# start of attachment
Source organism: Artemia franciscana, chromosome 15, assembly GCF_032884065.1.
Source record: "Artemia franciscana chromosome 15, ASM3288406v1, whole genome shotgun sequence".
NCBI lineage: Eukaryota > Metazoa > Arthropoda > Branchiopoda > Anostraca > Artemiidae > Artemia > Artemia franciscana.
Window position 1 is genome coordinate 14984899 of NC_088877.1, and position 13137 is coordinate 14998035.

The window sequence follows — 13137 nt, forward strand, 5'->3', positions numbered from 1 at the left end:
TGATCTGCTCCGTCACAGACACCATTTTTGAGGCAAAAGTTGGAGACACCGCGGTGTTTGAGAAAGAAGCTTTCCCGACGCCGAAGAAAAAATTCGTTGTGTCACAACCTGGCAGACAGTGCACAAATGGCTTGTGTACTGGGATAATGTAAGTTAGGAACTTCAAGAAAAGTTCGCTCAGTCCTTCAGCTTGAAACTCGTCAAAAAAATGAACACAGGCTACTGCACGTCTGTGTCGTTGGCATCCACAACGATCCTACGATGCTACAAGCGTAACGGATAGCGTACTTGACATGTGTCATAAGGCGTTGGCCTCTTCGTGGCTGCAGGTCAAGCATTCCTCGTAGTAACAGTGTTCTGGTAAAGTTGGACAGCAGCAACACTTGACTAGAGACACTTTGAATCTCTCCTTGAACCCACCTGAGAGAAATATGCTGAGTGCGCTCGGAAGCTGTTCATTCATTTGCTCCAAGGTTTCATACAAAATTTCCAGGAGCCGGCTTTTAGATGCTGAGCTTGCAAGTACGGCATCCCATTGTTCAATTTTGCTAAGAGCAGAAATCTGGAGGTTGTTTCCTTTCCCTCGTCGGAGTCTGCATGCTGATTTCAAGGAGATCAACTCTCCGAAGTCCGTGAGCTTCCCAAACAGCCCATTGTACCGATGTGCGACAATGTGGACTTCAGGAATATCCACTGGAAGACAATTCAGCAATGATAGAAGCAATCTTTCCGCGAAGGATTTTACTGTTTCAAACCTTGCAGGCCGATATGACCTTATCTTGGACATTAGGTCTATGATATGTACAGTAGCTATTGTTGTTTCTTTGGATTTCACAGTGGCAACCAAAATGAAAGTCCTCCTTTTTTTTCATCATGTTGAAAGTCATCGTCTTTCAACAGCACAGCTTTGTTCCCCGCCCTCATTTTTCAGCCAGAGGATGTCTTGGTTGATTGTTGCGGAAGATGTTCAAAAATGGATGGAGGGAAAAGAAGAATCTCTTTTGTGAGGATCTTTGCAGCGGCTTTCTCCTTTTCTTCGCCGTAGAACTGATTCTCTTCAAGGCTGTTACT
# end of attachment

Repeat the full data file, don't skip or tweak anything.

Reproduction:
Source organism: Artemia franciscana, chromosome 15, assembly GCF_032884065.1.
Source record: "Artemia franciscana chromosome 15, ASM3288406v1, whole genome shotgun sequence".
NCBI lineage: Eukaryota > Metazoa > Arthropoda > Branchiopoda > Anostraca > Artemiidae > Artemia > Artemia franciscana.
Window position 1 is genome coordinate 14984899 of NC_088877.1, and position 13137 is coordinate 14998035.

The window sequence follows — 13137 nt, forward strand, 5'->3', positions numbered from 1 at the left end:
TGATCTGCTCCGTCACAGACACCATTTTTGAGGCAAAAGTTGGAGACACCGCGGTGTTTGAGAAAGAAGCTTTCCCGACGCCGAAGAAAAAATTCGTTGTGTCACAACCTGGCAGACAGTGCACAAATGGCTTGTGTACTGGGATAATGTAAGTTAGGAACTTCAAGAAAAGTTCGCTCAGTCCTTCAGCTTGAAACTCGTCAAAAAAATGAACACAGGCTACTGCACGTCTGTGTCGTTGGCATCCACAACGATCCTACGATGCTACAAGCGTAACGGATAGCGTACTTGACATGTGTCATAAGGCGTTGGCCTCTTCGTGGCTGCAGGTCAAGCATTCCTCGTAGTAACAGTGTTCTGGTAAAGTTGGACAGCAGCAACACTTGACTAGAGACACTTTGAATCTCTCCTTGAACCCACCTGAGAGAAATATGCTGAGTGCGCTCGGAAGCTGTTCATTCATTTGCTCCAAGGTTTCATACAAAATTTCCAGGAGCCGGCTTTTAGATGCTGAGCTTGCAAGTACGGCATCCCATTGTTCAATTTTGCTAAGAGCAGAAATCTGGAGGTTGTTTCCTTTCCCTCGTCGGAGTCTGCATGCTGATTTCAAGGAGATCAACTCTCCGAAGTCCGTGAGCTTCCCAAACAGCCCATTGTACCGATGTGCGACAATGTGGACTTCAGGAATATCCACTGGAAGACAATTCAGCAATGATAGAAGCAATCTTTCCGCGAAGGATTTTACTGTTTCAAACCTTGCAGGCCGATATGACCTTATCTTGGACATTAGGTCTATGATATGTACAGTAGCTATTGTTGTTTCTTTGGATTTCACAGTGGCAACCAAAATGAAAGTCCTCCTTTTTTTTCATCATGTTGAAAGTCATCGTCTTTCAACAGCACAGCTTTGTTCCCCGCCCTCATTTTTCAGCCAGAGGATGTCTTGGTTGATTGTTGCGGAAGATGTTCAAAAATGGATGGAGGGAAAAGAAGAATCTCTTTTGTGAGGATCTTTGCAGCGGCTTTCTCCTTTTCTTCGCCGTAGAACTGATTCTCTTCAAGGCTGTTACT